Archive for the 'Jellies' Category



Animal Updates – April 13

Between our Baltimore and Washington, DC, venues, more than 17,500 animals representing 900 species call the National Aquarium home. There are constant changes, additions, and more going on behind the scenes that our guests may not notice during their visit. We want to share these fun updates with our community so we’re bringing them to you in our weekly Animal Update posts!

Check our WATERlog blog every Friday to find out what’s going on… here’s what’s new this week!

Baby Spotted Lagoon Jellies
Mastigias papua 

Our jellies lab welcomed a special delivery from the Oklahoma Aquarium: baby lagoons! They’re about a month and a half old right now, and we’ve never had this species this young before. Right now, they’re developing and growing in our jellies lab, and once they reach about four or five months old they’ll be big enough to go on exhibit.

Baby lagoon jelly

Right now they look just like tiny blue blubber jellies, but as they grow, they’ll develop spots and lose their bluish tint. Since they arrived, they’ve already started to sprout tentacles, and spots are appearing along the edges of the bells.

Jelly's first tentacle!

Quite a bit goes into giving these jellies what they need to grow and thrive. They have a high metabolism, so they’re fed at least three times a day, sometimes more. These sun-loving jellies are kept under a special metal halide light, which is a different spectrum than regular lights. Spotted lagoon jellies have a symbiotic relationship with the algae that live in them; the algae need the light to photosynthesize, and the jellies eat the waste products the algae make in the process.

Older spotted lagoon jelly

Breeding Season for Sand Tiger Sharks
Carcharias taurus
You may see staff members observing and monitoring the behavior of the sand tiger sharks in our Open Ocean exhibit. It’s breeding season for these sharks, and sometimes the males can get a bit aggressive.

Sand tiger shark

Did you know? Female sand tiger sharks do not have the expected single uterus – each female has two, and babies develop in both at the same time. In each separate uterus, the unborn pups eat each other and devour any still-unfertilized eggs until only one remains. Eventually one baby is born from each uterus – talk about survival of the fittest!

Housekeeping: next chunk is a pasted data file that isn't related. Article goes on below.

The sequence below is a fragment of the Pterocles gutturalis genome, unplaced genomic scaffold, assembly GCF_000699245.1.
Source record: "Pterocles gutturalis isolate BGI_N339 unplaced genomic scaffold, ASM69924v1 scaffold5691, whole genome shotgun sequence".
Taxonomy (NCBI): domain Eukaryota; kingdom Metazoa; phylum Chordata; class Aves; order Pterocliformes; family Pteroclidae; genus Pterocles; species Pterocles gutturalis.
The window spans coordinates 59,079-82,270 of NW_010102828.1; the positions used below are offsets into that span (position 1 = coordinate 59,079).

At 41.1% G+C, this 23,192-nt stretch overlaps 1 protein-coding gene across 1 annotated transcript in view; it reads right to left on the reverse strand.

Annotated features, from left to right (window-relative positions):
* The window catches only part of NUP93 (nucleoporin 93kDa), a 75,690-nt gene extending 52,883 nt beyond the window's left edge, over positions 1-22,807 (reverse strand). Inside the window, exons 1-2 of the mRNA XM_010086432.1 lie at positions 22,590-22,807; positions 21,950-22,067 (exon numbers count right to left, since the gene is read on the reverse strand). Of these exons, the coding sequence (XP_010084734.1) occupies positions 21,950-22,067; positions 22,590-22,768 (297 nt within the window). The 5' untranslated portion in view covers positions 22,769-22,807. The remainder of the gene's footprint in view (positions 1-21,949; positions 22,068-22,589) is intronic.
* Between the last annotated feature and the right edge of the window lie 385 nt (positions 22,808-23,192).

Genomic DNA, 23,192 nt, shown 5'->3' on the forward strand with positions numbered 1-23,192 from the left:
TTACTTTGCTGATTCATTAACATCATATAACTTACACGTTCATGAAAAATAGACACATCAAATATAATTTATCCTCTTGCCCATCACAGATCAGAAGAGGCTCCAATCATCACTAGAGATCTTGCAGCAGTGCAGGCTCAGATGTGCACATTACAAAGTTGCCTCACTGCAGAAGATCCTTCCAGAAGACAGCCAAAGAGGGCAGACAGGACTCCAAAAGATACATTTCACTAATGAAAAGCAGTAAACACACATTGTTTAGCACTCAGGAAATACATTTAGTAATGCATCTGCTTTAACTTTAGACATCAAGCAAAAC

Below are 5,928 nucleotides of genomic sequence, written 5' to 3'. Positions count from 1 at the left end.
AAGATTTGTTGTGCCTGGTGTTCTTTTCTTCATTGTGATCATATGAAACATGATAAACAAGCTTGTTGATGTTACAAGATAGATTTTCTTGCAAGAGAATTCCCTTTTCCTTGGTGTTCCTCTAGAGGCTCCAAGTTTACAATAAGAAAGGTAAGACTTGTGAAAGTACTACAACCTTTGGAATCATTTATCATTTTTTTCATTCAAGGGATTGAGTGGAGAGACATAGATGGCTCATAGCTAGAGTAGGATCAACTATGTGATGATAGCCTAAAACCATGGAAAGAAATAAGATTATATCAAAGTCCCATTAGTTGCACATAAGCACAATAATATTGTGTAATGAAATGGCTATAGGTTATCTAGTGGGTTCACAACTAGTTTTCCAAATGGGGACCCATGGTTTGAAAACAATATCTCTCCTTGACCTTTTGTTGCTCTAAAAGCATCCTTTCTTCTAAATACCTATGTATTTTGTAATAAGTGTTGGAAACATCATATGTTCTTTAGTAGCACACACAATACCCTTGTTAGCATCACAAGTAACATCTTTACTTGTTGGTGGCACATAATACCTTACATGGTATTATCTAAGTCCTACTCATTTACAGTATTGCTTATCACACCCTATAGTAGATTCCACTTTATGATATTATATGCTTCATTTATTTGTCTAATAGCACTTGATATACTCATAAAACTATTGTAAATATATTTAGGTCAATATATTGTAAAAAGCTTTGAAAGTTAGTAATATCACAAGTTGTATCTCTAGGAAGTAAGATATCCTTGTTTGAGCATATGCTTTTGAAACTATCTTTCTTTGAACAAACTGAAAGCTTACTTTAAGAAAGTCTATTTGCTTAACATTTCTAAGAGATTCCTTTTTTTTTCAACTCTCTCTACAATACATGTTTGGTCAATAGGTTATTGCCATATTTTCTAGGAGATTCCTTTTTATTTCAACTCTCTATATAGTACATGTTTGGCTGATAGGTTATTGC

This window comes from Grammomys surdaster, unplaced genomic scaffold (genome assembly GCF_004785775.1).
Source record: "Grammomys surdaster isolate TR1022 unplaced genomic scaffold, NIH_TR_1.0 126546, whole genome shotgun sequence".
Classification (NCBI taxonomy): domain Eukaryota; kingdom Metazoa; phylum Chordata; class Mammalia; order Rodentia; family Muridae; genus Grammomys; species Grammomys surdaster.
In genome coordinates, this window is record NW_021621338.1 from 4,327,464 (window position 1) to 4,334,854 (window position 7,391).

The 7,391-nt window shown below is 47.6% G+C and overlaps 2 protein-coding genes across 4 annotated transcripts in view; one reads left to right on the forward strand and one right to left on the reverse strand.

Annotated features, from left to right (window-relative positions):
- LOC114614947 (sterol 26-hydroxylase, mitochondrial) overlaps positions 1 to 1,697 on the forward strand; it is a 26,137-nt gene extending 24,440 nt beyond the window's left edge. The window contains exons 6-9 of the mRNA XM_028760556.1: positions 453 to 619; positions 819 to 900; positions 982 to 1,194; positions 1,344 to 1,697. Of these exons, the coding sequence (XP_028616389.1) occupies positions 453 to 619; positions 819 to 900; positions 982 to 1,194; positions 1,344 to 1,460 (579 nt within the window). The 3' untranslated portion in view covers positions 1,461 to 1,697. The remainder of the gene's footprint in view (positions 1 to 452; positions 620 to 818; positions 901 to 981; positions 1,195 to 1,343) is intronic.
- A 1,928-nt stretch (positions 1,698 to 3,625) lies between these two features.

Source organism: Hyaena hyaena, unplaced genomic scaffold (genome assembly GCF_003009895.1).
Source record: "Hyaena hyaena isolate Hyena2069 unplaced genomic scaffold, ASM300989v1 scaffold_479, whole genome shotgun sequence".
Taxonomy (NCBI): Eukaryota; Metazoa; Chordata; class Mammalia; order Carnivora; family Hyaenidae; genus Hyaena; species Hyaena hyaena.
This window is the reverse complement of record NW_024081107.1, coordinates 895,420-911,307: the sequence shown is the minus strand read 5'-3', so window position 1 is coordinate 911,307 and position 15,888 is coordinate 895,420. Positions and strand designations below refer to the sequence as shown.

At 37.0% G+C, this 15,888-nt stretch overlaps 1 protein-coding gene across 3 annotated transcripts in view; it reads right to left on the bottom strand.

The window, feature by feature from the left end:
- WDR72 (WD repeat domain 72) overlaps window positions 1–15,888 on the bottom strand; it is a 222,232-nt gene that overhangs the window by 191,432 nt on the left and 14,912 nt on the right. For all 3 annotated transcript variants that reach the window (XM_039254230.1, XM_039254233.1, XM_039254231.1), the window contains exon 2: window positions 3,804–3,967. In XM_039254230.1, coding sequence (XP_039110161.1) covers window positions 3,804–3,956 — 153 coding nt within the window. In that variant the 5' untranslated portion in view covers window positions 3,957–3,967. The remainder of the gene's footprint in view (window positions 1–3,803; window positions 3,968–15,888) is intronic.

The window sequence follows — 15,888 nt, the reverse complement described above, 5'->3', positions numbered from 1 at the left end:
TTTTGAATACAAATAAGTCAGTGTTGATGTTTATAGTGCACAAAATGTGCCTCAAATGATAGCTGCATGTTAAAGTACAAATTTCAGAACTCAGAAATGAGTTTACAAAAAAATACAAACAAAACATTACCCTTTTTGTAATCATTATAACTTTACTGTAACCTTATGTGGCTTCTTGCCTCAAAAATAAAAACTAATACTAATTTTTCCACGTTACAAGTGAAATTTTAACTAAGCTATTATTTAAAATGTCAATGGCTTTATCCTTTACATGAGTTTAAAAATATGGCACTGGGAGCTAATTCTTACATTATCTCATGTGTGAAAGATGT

Be sure to check back every Friday to find out what’s happening!

A real waterfront invasion

If you’ve been anywhere near the National Aquarium, Baltimore, in the last few days, you’ve probably noticed the invasion of jellies! And no, we aren’t referring to the jellies on exhibit that arrived last summer during Baltimore’s Waterfront Invasion. We’re talking about jellies that are popping up in the Baltimore harbor water right now.

The jellies we are seeing in the harbor are Atlantic sea nettles (Chrysaora quinquecirrha), and we typically see them in the Inner Harbor in their largest numbers in the early fall season. Jellies go with the flow of the water, so currents often play a role in their sudden appearance.

There are multiple reasons jellies invade the water this time of year. Usually the late summer months (July/August) are our driest, so the salinity of the water is a bit higher due to the lack of input of freshwater drain-off.  And for jellies, the saltier the water, the better.

Their population size also grows through the summer due to warm water temperatures and abundance of food. A single mature Atlantic sea nettle can release as many as 45,000 eggs every day. Fertile eggs settle on the bottom  to form polyps that resemble tiny sea anemones. These eggs lay dormant through the cold winter months, and when water temperatures rise in the spring and early summer, each polyp starts producing and releasing hundreds of tiny free-swimming sea nettles.

This stage of life is called the medusa phase. In the warm summer water they grow rapidly into adults that start producing even more sea nettles for the cycle to continue.

This boom of the harbor sea nettles will come to an end as the water temperatures start to drop. By the end of October or early November, the medusa phase will die off completely, as this species is unable to digest food in cold water. The polyp stage of the Atlantic sea nettles will survive through the winter to start next year’s crop of sea nettles.

Other species of jellies (e.g., lion’s mane jellies) thrive in cold water.  Locally, we may see Leidy’s comb jellies and moon jellies this fall, so be on the lookout!

And if you really want to see an invasion of all types of jellies, stop by our exhibit or check out our jellies website.

What’s behind the sting?

This weekend marks the start official start of beach season! Every year around this time we start to hear more about jellies because people see them while visiting beaches and swimming in oceans. But unfortunately, the interactions we tend to have with jellies in the ocean are not very pleasant ones.

Recently, a young girl from Australia was the chatter among medical experts around the world for her amazing recovery from a “deadly” jellyfish sting. We all know that jellies have the power to inflict pain to us humans, and have heard that some jellies can even be deadly.  So is her survival of a box jelly sting a miracle?